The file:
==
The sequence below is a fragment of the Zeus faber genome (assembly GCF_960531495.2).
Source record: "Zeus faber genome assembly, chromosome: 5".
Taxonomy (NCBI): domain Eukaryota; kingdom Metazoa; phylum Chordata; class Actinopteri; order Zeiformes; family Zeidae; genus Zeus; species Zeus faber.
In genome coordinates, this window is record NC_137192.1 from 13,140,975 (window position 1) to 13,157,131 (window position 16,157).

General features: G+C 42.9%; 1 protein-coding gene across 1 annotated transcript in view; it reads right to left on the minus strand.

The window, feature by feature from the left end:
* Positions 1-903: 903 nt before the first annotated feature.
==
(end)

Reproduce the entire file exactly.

The sequence below is a fragment of the Zeus faber genome (assembly GCF_960531495.2).
Source record: "Zeus faber genome assembly, chromosome: 5".
Taxonomy (NCBI): domain Eukaryota; kingdom Metazoa; phylum Chordata; class Actinopteri; order Zeiformes; family Zeidae; genus Zeus; species Zeus faber.
In genome coordinates, this window is record NC_137192.1 from 13,140,975 (window position 1) to 13,157,131 (window position 16,157).

General features: G+C 42.9%; 1 protein-coding gene across 1 annotated transcript in view; it reads right to left on the minus strand.

The window, feature by feature from the left end:
* Positions 1-903: 903 nt before the first annotated feature.